Is your leadership team a team of leaders or a group of managers?

team of leaders
This sounds like a dumb question but when I look back on the number of executive and leadership teams we’ve worked with in organisations it’s clear to me that in many instances the members of those teams were technically competent, and nice people, but not great leaders.

That begs a couple of questions, the first of which is – how am I measuring the presence or absence of leadership?

There are obviously enormous numbers of people who have weighed in on this topic and the vast numbers of books on leadership attest to that.  However, I met a man who had three simple measures for leadership that I think are very powerful.

The first measure is – can you lead, i.e. can you inspire people to follow you?

Too often what I see is ‘leaders’ who have authority by virtue of role through which they are able to direct the efforts of others.  But I would describe that as management.

To inspire someone is to fill them with the urge or ability to do or feel something, especially to do something creative; to create a positive feeling in a person – it’s about breathing life into something.  I could count on one hand the number of Australian business leaders I have met that have the capability to do that, and in the majority of cases those people have been the head of the team, rarely members of the broader leadership team.

If you are not the CEO, MD or GM do you relinquish the domain of inspiration and leave it up to the boss?  If so, can you really call yourself a leader?  Any member of the leadership team should be grappling with what future they are creating for their area of the business, being clear about that and being effective at engaging others in it.

Whatever that future is should most definitely align with the direction of the business but it can still be its own expression.  If you are the Finance Director, what is it that you are creating in the Finance Department of the business that is aligned with the overall business direction but is inspiring and enlivening for the people who work in that department?  What are you committed to?  What gets you up in the morning?  What excites you?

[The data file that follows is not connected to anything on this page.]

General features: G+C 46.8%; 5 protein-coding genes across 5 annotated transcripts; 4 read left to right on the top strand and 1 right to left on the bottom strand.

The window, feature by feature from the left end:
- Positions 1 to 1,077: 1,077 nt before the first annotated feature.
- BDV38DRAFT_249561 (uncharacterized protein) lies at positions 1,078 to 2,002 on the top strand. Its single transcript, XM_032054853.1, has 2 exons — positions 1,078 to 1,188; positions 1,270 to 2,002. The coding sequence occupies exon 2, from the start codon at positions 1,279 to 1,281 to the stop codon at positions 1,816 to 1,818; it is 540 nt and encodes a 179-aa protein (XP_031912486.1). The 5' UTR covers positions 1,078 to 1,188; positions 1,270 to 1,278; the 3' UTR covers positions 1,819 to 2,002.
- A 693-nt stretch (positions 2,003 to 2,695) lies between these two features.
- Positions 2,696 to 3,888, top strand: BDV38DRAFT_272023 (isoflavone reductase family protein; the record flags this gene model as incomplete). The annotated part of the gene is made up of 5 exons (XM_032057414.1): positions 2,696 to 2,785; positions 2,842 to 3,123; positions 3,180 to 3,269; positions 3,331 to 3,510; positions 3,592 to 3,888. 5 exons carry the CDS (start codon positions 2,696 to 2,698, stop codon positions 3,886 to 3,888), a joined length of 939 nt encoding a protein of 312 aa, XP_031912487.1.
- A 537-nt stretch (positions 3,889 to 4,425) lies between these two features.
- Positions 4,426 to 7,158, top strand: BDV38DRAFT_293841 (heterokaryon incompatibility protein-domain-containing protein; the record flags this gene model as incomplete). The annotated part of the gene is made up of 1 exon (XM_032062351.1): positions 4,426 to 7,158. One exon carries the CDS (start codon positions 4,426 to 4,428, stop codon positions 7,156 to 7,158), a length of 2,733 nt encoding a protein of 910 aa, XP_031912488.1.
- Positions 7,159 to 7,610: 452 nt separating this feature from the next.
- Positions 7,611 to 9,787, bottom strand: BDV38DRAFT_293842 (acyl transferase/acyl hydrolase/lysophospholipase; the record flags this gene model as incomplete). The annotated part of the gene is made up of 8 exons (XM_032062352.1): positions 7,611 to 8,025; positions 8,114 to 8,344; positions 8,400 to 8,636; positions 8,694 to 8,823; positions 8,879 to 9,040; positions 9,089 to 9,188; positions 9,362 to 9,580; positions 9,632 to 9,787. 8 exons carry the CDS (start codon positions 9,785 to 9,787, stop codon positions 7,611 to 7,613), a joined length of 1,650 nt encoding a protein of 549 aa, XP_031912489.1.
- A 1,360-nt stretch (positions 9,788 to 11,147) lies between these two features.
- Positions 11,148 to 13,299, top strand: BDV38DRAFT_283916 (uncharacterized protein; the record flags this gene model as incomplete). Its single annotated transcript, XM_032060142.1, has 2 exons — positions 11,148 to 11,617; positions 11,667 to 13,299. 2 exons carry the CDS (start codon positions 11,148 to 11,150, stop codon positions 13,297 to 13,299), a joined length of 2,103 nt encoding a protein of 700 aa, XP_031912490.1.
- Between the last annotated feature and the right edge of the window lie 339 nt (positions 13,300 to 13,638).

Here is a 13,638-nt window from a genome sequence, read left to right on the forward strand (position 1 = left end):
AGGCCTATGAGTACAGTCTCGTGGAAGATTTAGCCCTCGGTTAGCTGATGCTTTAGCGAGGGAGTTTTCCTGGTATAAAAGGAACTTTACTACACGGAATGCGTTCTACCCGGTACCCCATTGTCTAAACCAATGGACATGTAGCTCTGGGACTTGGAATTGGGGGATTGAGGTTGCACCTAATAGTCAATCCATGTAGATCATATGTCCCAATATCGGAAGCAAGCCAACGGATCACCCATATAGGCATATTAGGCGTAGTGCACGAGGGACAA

As a member of a leadership team you should also be able to stand powerfully for the vision, values and strategy of the business – to own all of that as your own and engage others in it.

One of my other clients shocked his direct reports (all VPs) when he first took on a global head role in a very large Australian company by asking them “what are you passionate about?” when he had his first sit down with them.  They were totally taken aback by the question.  They had been expecting him to talk to them about their role, their history with the business and probably their KPI’s – none of which he had a huge interest in.  He wanted to know who they were at their core.  As far as I can tell, no one is asking these kinds of questions so the conversations in leadership teams devolve into boring operational discourse.

The second measure is – can you follow, i.e. are you open to being lead by others?

Now this one seems to contradict the first measure, however let’s look at it.  If you can’t empower other’s leadership can you really understand the domain itself and what is required to bring about futures that will not come about from business as usual.  Can you have an appreciation of the responsibility that comes with leadership and the privilege of the opportunity to lead if you are unwilling or unable to be lead yourself?

If you are champing at the bit to replace your leader, your head is already in the wrong place – you are not even providing leadership in the form of trusted partnership with the person you report to, how can you expect that from others?

The third measure is – do you speak powerfully and positively about the business?   This is pretty simple, you can’t be a leader if you are undermining or complaining about the institution in which you have been given the opportunity to lead and are seen by all under you as representative of that organisation.

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